Translated above as outrage, the word fahishah is used mainly to mean “an action that exceeds the bounds/limits.” Thus the word may or may not have a sexual undertone.

Fa-Ha-Shin = became excessive/immoderate/enormous/exorbitant/overmuch/beyond measure, foul/bad/evil/unseemly/ indecency/abominable, lewd/gross/obscene, committing excess which is forbidden, transgress the bounds/limits, avaricious, adultery/fornication. LL, V6, p: 128, 129  ##  http://ejtaal.net/aa/#q=fHsh. The triliteral root occurs 24 times in the Quran, in two derived forms: 17 times as the noun fahishah n.f. (pl. fawahish) 3:135, 4:15, 4:19, 4:22, 4:25, 6:151, 7:28, 7:33, 7:80, 17:32, 24:19, 27:54, 29:28, 33:30, 42:37, 53:32, 65:1; and 7 times as the noun fahsha n.f. 2:169, 2:268, 7:28, 12:24, 16:90, 24:21, 29:45.

Note 2

Note how the two questions in 7:80-81 together form a single question: Do you commit an outrage such as no one among the nations has exceeded you therein,/ For you really approach men with desire instead of women? While the first question is answered in the affirmative in 29:28, the second one is reconfirmed as a question by its recurrence in 27:55 and then its subsequent negation.

Note 3

Translated above as desire, the word shahwat is used mainly to mean passion or intense desire, which may or may not have a negative or sexual connotation. However, due to traditional preconception, many translators have understood the word in Lot’s story as lust, adding to it an undertone of unnatural sexual attraction.

Shiin-ha-Ya = to long or desire eagerly, made it to be good/sweet/pleasant or the like, loved it or wished for it, desired eagerly/intensely, yearning of the soul for a thing; appetite, lust, gratification of venereal lust, greedy, voracious, was or became like him, resembling him, jested or joked with him, associated with smiting action of the (evil) eye i.e. he vied with him in smithing with the evil eye. LL, V4, p: 338  ##  http://ejtaal.net/aa/#q=shhy. The triliteral root occurs 13 times in the Quran, in three derived forms: eight times as the verb ish’tahat – to desire (16:57, 21:102, 34:54, 41:31, 43:71, 52:22, 56:21, 77:42), three times as the noun shahawāt – passions/desires (3:14, 4:27, 19:59) and twice as the noun shahwat – with desire (7:81, 27:55, both in the story of Lot).

Note 4

A comparative reading of 7:80-81 and 29:28-29 clarifies the meaning of the transgression of limits by the people of Lot:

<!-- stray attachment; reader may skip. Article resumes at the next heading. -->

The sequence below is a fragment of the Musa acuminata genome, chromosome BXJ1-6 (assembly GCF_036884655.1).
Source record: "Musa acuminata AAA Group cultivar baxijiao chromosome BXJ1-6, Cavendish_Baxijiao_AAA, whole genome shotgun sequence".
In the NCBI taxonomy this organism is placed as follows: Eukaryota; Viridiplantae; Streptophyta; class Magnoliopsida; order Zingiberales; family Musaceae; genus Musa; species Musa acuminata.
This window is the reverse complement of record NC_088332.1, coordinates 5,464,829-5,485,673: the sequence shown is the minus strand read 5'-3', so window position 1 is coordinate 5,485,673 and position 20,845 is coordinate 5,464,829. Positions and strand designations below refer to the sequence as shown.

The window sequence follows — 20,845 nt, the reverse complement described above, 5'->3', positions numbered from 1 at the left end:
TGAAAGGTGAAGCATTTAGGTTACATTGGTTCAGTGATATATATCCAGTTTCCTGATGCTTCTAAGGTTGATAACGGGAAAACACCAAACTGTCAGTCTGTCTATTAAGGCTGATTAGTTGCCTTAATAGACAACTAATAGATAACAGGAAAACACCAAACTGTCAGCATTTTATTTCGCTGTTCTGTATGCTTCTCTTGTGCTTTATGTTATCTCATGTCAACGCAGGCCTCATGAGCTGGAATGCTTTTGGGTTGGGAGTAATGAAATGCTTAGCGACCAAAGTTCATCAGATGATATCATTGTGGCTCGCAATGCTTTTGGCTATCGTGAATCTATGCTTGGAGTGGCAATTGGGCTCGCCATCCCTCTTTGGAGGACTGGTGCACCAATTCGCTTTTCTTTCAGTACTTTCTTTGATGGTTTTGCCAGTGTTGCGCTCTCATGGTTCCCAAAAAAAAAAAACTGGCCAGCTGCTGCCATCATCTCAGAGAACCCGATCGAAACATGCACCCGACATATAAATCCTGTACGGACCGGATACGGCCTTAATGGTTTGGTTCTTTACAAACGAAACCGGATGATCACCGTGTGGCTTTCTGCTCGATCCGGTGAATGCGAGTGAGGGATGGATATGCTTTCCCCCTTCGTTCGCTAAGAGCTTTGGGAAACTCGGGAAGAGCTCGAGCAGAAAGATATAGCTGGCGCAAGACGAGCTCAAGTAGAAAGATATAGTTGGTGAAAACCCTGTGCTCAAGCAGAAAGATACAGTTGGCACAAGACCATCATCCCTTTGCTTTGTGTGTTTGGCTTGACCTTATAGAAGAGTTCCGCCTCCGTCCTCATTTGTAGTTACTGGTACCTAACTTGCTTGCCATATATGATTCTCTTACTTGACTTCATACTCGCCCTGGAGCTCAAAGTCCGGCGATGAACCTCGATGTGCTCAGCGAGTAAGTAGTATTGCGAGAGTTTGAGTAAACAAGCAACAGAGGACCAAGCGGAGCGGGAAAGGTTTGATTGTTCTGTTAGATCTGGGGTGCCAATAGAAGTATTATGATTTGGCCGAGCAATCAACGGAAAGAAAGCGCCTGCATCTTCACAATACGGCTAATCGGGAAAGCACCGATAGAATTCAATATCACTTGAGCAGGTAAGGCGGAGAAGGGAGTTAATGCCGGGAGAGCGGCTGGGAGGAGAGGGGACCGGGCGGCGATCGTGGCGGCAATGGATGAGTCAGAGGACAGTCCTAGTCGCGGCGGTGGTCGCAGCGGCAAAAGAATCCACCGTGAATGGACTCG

So, do these transgressors commit an unsurpassed outrage because they really approach men with desire instead of women? No, it is because they transgress the limits: And Lot, when he said to his people: Do you commit an outrage such as no one among the nations has exceeded you therein, for you really approach men with desire instead of women? NAY, BUT (No, instead,) you are a people who transgress the limits. 7:80-81

In fact, their crimes are so heinous because they commit acts of aggression: And Lot, when he said to his people: You really commit an outrage such as no one among the nations has exceeded you therein. Do you really approach men (from other nations, 26:165), and you cut off the highway and commit evil in your gatherings (you commit xenophobic attacks and gang rapes in the highway, 15:76)? 29:28-29

Lot’s people assaulted ‘men from other nations’

Lot_s people assaulted

The story of Lot condemns rape, not love

Earlier we observed how some verses in the Quranic story of Lot are clarified by some other verses. Thus, the men who were assaulted (7:81) are identified as men from other nations (foreigners, outsiders; 26:164-165; cf. 15:70, 7:80, 29:28-29). And the acts that transgress the limits (7:81) are specified as xenophobic hate attacks on foreigners and travellers, atrocities such as gang rapes in the highway (29:28-30, 29:33, 11:77-78, 11:80, 15:67-70, 15:76, 54:37).

We concluded that The story of Lot condemns xenophobic hate, not homosexual love. In other words, what is denounced in this story is xenophobia, inhospitality and oppression. Not homosexuality, not even sexual orientation in any form.

This conclusion is strongly supported by the recent trend in both Jewish1 and Christian2 scholarship that acknowledges that the main crime of the inhabitants of Sodom was “inhospitality including rape”, which had in fact nothing to do with homosexual behaviour.

Evidently, the entire context, both in the Bible and the Quran, contains enough indications that the conduct of the people of Lot could not be about same-sex relationships but something coercive3, such as men on men rapes and gang rapes.

Now, as suggested by some modern researchers, in many desert cultures rape used to mean inhospitality. It had more to do with humiliating the strangers. This is similar to the same-sex rape during wartime, when the victors would often rape the defeated soldiers – to insult the men by treating them like women, as witnessed in recent years, for example, in the prisons during the Bosnian war or in the Abu Ghraib prison during the Iraq war.

“In ‘What the Bible really says about homosexuality’, Daniel A Helminiak explains4, ‘In desert country, where Sodom lay, to stay outside exposed to the cold of the night could be fatal. So a cardinal rule of Lot’s society was to offer hospitality to travellers. The same rule is a traditional part of Semitic and Arabic cultures. This rule was so strict that no one might harm even an enemy who had been offered shelter for the night.’ Helminiak goes on to say that ‘sodomy’ used to mean inhospitality, and that while the men of Sodom may have wanted to force Lot’s guests into anal intercourse, this had more to do with humiliating the strange men. ‘During war, for example, besides raping the women and slaughtering the children, the victors would often also ‘sodomize’ the defeated soldiers. The idea was to insult the men by treating them like women.’ When viewed in this light, the story takes on a different meaning entirely. It begins to seem as though the discussion of homosexuality was more or less an afterthought, and certainly not the main issue at hand.”